Is my older baby getting enough milk?

August 6, 2011. Posted in: Growth & Development,Older Infant,Supply worries,What is Normal?

By Kelly Bonyata, BS, IBCLC

IS BABY GETTING ENOUGH? — QUICK REFERENCE CARD
~~~ AFTER 6 WEEKS ~~~
WEIGHT GAIN:
If baby is gaining well on mom’s milk alone, then baby is getting enough. More on weight gain. Average weight gain for breastfed babies:

0 – 4 mo 6 oz /week 4 – 6 mo 4 – 5 oz/week 6 – 12 mo 2 – 4 oz/week
WET DIAPERS: 4 – 5+ sopping wet diapers per day.
To feel what a sufficiently wet diaper is like, pour 4-6 tablespoons (60-90 mL) of water into a clean diaper (if baby wets more often, then the amount of urine per diaper may be less). Diapers may be wetter in the morning, especially with older babies. Urine should be pale and mild smelling.
DIRTY DIAPERS: Depends on your child.
Number ranges from many per day to one every 7 – 10+ days. After 4 – 6 weeks, some babies switch to an infrequent stooling pattern. This is normal as long as baby is gaining well, and stools are soft and profuse if several days have passed. More on infant stooling.
OTHER POSITIVE SIGNS: After a feeding, mom’s breast feels softer and baby seems reasonably content. Baby is alert, active and meeting developmental milestones.

Want to print the above information? Go to PDF Quick Reference Cards

Most nursing mothers are familiar with how to tell if a newborn is getting enough milk, but what about when baby gets older? Can you use the same criteria? At some point, many moms will wonder about their milk supply and whether it is “keeping up” with baby’s growth.

Following are signs that your older baby is getting enough milk. (If baby is younger than 6 weeks, then see how to tell if your newborn is getting enough milk.) If baby is getting enough milk, then you can rest assured that your milk supply is just fine.

  • Baby has adequate weight gain. If your baby is gaining weight well on breastmilk alone, then baby is getting enough milk and you do not have a problem with milk supply.
  • Baby (older than 6 weeks) should wet at least 4-5 disposable diapers (5-6 cloth diapers) every 24 hours and the diapers should be really wet. At all ages, urine should be pale and mild smelling. As baby grows, so also does his bladder and its ability to hold more urine. For this reason, your baby may not wet as often as he did as a newborn, but typically the diapers will be wetter than when baby was younger. To feel what a sufficiently wet diaper is like, pour 4-6 tablespoons (60-90 mL) of water into a clean diaper (but keep in mind that if baby wets more often, then the amount of urine per diaper will be less). It’s also normal for diapers to be wetter in the morning, especially with older babies.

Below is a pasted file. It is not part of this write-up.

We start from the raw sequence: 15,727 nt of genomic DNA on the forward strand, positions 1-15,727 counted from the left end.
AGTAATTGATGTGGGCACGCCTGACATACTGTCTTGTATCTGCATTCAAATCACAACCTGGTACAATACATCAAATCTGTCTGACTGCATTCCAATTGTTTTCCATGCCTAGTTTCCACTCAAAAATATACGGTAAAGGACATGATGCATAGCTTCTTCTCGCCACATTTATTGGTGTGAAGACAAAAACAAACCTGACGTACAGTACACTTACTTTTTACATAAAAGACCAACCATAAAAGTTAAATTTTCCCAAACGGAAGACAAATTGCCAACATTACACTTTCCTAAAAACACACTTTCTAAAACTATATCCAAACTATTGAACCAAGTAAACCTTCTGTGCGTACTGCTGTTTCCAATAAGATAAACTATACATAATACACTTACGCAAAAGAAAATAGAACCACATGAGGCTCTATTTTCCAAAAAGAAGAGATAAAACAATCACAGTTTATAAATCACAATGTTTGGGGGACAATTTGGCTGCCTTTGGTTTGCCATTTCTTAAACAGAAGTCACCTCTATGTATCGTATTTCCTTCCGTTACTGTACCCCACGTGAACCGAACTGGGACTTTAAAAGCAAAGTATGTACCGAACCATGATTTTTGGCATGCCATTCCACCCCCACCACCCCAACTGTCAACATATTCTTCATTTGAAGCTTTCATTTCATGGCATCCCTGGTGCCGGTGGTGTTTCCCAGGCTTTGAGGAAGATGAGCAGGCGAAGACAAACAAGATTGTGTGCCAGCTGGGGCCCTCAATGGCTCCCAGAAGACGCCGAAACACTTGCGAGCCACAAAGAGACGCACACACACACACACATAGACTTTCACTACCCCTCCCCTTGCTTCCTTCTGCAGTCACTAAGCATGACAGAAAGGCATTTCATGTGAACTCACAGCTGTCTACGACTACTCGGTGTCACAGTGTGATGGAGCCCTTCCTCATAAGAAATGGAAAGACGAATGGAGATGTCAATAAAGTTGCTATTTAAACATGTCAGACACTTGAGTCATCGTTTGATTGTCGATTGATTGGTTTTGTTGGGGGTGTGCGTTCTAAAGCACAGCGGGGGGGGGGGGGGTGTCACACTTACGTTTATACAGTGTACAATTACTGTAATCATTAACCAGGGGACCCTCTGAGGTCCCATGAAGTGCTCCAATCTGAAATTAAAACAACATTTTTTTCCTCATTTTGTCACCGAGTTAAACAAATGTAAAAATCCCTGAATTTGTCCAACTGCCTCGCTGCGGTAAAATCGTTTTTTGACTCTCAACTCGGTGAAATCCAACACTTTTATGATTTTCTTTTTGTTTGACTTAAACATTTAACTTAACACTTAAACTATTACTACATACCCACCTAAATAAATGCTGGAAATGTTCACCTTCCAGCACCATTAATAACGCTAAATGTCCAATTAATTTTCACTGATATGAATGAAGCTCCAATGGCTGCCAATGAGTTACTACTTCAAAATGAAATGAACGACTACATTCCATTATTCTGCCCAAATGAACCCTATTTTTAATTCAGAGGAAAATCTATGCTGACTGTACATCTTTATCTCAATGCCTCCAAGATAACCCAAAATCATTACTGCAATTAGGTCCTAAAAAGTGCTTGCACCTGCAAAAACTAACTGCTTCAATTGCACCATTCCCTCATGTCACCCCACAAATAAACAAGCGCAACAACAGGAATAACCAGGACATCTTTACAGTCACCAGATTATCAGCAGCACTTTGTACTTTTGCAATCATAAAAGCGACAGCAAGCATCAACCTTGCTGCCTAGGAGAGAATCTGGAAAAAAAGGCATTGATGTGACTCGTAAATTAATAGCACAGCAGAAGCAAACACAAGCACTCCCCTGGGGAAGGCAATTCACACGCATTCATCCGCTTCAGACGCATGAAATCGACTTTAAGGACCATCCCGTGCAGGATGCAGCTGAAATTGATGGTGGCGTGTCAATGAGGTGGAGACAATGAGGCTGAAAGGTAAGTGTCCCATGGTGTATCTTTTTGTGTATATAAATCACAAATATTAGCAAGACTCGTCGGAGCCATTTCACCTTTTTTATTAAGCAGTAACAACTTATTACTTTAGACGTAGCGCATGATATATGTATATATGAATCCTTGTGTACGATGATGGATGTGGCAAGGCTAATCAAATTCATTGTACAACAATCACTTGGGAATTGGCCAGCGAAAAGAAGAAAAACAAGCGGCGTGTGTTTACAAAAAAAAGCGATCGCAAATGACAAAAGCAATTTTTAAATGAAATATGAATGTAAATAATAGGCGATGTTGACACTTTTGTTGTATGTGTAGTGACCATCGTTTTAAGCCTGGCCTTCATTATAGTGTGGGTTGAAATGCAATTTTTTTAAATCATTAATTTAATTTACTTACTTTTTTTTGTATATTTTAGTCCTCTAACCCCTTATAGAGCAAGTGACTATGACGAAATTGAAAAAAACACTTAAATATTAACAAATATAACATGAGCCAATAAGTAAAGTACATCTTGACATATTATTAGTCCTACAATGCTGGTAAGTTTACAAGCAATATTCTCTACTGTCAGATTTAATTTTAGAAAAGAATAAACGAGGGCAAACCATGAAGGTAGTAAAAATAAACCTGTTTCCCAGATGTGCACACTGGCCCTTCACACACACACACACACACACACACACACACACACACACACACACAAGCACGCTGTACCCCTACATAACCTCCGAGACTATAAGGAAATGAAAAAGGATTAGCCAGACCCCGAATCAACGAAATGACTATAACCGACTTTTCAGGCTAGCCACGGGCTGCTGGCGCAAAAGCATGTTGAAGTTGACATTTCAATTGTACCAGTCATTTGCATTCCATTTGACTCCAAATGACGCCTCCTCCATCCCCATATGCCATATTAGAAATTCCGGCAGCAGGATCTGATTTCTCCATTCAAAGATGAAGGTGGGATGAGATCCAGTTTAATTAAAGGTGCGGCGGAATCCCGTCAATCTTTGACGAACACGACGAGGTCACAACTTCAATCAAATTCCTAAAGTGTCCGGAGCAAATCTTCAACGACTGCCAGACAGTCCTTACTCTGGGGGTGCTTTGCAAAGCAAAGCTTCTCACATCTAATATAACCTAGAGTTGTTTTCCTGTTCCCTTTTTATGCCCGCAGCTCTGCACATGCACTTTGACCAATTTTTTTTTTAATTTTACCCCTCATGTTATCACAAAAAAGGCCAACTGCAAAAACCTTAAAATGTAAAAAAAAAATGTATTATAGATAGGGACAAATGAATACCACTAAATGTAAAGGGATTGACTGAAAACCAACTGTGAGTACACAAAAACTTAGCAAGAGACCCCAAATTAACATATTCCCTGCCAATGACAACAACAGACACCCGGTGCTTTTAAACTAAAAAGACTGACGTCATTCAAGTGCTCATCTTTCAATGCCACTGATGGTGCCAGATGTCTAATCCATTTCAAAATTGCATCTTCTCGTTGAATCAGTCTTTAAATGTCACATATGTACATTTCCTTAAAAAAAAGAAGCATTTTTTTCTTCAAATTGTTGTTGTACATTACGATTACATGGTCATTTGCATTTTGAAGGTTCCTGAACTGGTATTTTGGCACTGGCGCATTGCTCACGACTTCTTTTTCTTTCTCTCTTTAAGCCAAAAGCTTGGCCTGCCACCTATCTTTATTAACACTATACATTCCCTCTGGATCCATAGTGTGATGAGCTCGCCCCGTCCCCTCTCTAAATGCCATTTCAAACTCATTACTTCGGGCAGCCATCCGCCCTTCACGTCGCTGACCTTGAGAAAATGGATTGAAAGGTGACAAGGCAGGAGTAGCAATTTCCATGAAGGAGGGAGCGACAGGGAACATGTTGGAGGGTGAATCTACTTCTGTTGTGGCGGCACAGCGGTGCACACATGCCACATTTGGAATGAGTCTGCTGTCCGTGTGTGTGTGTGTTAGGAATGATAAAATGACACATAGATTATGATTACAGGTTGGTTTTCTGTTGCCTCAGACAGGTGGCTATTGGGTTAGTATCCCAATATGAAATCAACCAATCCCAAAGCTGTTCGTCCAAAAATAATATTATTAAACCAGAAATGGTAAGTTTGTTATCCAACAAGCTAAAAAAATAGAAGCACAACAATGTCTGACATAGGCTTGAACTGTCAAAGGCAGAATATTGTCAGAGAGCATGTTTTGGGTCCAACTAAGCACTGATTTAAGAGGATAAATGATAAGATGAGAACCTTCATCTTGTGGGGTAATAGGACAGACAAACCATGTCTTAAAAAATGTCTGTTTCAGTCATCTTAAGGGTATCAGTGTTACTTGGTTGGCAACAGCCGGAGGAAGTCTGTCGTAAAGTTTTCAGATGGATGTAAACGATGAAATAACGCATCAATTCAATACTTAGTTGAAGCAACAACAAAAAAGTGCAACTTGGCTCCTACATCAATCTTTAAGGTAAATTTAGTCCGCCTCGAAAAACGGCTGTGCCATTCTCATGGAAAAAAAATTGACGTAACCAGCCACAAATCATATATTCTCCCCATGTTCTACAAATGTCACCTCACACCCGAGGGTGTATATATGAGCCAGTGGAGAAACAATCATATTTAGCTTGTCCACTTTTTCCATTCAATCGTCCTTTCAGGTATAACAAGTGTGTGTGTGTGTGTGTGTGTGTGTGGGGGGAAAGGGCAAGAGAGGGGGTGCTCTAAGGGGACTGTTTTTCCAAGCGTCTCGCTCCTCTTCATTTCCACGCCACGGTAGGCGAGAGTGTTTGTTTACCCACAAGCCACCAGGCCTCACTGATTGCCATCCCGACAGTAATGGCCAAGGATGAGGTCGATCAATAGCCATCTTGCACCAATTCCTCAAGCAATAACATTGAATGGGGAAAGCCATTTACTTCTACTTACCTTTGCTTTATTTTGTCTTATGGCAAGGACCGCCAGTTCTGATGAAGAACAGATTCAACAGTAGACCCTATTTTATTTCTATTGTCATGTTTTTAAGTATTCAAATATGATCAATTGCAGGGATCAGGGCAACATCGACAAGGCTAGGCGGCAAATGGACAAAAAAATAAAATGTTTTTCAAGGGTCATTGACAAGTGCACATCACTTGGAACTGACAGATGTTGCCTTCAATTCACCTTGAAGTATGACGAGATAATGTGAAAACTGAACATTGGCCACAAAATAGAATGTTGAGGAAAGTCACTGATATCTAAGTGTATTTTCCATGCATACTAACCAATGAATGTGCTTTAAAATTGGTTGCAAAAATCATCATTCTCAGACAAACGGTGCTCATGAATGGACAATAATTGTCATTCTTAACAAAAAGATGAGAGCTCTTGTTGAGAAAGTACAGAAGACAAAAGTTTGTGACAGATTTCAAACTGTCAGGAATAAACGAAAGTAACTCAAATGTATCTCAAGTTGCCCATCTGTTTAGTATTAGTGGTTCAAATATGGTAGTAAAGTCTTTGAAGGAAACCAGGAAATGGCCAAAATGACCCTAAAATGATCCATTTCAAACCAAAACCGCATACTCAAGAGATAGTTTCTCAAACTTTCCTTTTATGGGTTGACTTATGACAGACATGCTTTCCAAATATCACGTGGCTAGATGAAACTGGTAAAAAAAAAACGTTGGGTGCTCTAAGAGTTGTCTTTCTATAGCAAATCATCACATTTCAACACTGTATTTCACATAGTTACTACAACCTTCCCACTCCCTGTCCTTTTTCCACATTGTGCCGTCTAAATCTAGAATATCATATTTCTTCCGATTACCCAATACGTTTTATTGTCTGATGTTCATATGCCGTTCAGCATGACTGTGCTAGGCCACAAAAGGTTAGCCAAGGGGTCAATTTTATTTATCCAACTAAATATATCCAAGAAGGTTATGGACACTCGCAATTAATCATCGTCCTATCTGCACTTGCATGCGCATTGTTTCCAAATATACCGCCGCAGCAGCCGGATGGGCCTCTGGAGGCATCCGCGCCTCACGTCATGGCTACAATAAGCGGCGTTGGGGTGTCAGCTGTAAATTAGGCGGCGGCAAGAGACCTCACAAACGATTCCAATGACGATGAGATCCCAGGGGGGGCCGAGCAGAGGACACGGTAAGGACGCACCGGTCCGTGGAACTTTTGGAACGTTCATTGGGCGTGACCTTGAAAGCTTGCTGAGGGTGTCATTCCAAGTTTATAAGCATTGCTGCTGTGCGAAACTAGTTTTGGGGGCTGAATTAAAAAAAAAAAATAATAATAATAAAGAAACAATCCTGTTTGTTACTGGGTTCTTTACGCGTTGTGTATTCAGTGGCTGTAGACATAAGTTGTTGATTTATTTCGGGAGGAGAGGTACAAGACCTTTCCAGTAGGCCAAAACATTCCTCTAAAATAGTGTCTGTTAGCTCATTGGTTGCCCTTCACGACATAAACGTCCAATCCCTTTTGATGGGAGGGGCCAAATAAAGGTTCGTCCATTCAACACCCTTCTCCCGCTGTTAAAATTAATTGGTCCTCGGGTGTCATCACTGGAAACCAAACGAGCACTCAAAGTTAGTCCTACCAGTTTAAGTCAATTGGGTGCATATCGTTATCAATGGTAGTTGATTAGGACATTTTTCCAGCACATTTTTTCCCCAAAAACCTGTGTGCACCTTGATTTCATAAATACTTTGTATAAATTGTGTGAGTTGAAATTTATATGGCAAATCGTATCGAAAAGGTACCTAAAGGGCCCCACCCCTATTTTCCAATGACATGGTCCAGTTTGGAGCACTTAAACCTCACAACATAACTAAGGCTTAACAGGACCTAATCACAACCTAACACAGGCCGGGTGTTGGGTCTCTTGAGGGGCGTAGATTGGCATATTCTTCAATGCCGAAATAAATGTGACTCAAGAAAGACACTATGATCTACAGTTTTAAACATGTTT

Note: If baby is getting significant liquids in addition to breastmilk (formula, water or juice), then this diaper count will let you know that baby is well-hydrated, but will not be a reliable gauge of whether baby is getting enough breastmilk. Breastmilk should be baby’s main source of nutrition throughout the first year.

  • Baby is stooling within normal parameters (for your baby). Older breastfed babies (after the first 6-8 weeks) can go several days without a stool. Ten days or more is not uncommon! The long periods between stools in a baby who is obviously thriving is not a cause for concern if the baby’s abdomen remains soft, and the baby is content and alert. As long as the stool is no thicker than toothpaste when passed and profuse if several days have gone by, it’s still within the norm. Keep in mind that ANY formula or other supplemental foods given to the baby can alter the color, consistency, and frequency of the stool. More at this link on normal stools for breastfed babies.
  • Your breast feels softer after the feeding.
  • Baby seems reasonably content immediately after the feeding.
  • Baby is alert, active and meeting his/her milestones.

Many times, the normal changes that occur as breastfeeding continues past the first few weeks or months can make mom feel like her milk supply is decreasing, even though it isn’t. See Is your milk supply really low? for more information.

 

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